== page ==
Sunday, 26 December 2010

feast of the Holy Family

I had the joy of seeing my second child being borne. It was an amazing thing for me. This thing that was kicking my face as I placed my cheek on my wife’s tummy days before was wiped and given to my wife to cradled in her arms.

It was definitely a step up from when I brought home my first child. I wouldn’t touch the thing. Suppose I held it wrong and it’s head fell off. (All the women laughed or got angry, all the older men smiled quietly and knowingly).

By the time my third child was borne, I was an old pro at the game. Nurturing almost always seems to come naturally for women. Men have to learn it, and sometimes it isn’t so easy.

So I wonder how it was for Mary and Joseph. Tradition tells us that Mary was fourteen years old, and that Joseph was in his later years. What was it like 2000 years ago? Did Joseph look upon this child with amazement? Did he help with the baby, knowing that He is the Christ Child, or did he leave that to Mary, and concerned himself with other activities? How did this family function?

God would not have trusted his incarnation with any ole human. He chose those he molded for the purpose. He has molded us too. We have a purpose. It relates to the Christ child too and to the Holy family.

As my family grows so too my understanding of family life grows. The untold story of the Holy Family is told to me in my understanding of my own family life.

Lord bless all families, on the feast of the Holy Family.

Saturday, 18 December 2010

European court says Ireland's abortion laws breach European rules

The big bad European Community has flexed it's muscles and told Ireland that they (as a country) should do what the European Community demands. Should we all say "Hiel Hitler" for it seems that he has won the war. Ireland does have abortion, but not on demand. The woman in the article below states that she might develop cancer if she becomes pregnant. So why become pregnant my dear. However, she could not find ONE doctor who would support her argument scientifically.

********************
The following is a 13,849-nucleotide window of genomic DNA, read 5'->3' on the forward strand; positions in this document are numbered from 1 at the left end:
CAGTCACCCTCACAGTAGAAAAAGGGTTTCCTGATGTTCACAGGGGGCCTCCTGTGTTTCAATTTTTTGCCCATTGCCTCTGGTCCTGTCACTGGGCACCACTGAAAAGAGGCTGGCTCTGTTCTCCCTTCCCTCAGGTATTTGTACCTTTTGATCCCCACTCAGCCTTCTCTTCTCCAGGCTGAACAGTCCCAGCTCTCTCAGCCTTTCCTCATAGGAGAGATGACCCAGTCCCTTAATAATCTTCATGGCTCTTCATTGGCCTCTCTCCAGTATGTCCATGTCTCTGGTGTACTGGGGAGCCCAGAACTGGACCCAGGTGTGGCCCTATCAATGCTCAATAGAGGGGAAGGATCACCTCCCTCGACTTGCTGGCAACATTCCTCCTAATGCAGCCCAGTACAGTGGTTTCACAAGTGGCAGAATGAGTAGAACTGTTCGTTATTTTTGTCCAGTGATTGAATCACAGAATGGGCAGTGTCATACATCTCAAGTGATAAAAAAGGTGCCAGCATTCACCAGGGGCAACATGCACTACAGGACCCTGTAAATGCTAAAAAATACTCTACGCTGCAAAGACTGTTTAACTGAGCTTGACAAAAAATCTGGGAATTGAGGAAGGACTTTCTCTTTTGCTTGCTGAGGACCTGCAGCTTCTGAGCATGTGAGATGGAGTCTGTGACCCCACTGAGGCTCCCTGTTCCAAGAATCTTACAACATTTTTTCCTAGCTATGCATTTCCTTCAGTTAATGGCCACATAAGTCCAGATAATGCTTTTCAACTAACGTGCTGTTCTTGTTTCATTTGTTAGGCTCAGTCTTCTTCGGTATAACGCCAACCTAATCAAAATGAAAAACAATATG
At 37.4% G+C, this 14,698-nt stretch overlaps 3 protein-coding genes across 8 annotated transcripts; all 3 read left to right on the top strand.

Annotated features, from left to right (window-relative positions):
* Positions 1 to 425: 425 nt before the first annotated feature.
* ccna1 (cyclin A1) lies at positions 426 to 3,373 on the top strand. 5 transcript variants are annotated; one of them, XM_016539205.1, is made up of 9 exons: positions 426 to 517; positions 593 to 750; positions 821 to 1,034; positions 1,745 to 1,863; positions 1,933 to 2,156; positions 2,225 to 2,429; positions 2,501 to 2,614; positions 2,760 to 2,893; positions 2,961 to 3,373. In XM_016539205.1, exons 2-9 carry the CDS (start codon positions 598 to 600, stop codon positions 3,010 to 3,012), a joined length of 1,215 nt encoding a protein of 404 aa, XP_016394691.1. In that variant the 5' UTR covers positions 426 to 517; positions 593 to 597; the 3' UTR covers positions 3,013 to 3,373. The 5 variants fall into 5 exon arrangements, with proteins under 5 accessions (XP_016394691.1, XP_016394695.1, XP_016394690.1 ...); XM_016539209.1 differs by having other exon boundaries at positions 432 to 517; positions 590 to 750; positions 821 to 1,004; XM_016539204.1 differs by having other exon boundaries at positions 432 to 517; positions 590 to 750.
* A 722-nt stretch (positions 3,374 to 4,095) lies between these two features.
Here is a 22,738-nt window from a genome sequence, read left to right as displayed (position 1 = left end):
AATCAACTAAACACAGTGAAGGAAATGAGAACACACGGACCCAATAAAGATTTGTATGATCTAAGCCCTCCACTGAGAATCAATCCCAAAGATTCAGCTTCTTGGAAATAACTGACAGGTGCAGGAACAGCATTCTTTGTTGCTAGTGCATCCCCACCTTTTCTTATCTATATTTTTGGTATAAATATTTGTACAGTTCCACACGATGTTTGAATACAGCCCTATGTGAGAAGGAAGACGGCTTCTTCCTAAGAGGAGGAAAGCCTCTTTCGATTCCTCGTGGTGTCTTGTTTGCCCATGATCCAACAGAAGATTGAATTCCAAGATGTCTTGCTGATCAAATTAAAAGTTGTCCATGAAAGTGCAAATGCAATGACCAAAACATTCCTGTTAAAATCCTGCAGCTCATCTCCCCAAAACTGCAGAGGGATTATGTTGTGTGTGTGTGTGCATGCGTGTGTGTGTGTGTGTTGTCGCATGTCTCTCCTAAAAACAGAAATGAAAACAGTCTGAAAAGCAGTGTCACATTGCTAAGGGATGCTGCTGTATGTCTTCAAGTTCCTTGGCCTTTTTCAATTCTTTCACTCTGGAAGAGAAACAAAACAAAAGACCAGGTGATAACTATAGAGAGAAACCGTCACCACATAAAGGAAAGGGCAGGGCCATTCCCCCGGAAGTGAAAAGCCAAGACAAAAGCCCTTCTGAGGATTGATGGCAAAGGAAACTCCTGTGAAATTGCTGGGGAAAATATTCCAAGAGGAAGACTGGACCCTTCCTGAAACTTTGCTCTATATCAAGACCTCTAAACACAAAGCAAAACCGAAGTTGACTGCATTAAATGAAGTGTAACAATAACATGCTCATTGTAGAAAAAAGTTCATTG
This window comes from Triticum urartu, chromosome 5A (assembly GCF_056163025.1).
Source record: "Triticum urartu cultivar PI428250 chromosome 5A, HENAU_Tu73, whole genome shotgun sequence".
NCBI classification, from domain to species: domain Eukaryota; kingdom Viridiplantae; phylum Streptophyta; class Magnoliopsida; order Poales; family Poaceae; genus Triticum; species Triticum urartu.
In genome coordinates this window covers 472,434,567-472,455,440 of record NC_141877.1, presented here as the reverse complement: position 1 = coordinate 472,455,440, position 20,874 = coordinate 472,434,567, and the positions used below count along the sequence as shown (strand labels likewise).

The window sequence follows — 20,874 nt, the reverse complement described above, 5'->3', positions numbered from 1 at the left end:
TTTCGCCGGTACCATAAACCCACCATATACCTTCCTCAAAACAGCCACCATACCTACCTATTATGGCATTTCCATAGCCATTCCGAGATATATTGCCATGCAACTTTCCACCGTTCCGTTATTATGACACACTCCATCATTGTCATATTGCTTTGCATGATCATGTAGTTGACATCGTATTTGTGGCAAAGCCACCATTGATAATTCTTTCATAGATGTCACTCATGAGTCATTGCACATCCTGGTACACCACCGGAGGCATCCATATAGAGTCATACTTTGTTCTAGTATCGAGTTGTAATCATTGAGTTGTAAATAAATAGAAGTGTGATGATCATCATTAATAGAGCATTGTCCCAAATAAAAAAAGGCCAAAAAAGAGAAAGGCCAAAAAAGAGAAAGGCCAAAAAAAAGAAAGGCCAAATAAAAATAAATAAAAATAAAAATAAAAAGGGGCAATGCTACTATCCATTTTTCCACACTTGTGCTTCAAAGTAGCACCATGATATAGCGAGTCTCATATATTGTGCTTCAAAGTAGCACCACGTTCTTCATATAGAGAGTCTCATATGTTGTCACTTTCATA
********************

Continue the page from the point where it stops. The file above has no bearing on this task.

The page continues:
The last paragraph of the article shows that 70% of Irish people do not want a change from their existing situation.

Here is the article written by Michael Kelly for the Catholic News Service. The headline reads: European court says Ireland's abortion laws breach European rules

DUBLIN (CNS) -- The European Court of Human Rights has ruled that Ireland's laws banning abortion breach European human rights law.

In a landmark and binding case that could have implications for other European countries, the court ruled that Ireland had breached the human rights of a woman with a rare form of cancer who feared it would relapse when she became unintentionally pregnant.

However, the woman was unable to find a doctor willing to make a determination as to whether her life would be at risk if she continued her pregnancy to term.

Early Dec. 16, the court concluded that neither the "medical consultation nor litigation options" relied on by the government constituted an effective or accessible procedure.

"Moreover, there was no explanation why the existing constitution right had not been implemented to date," the court ruled.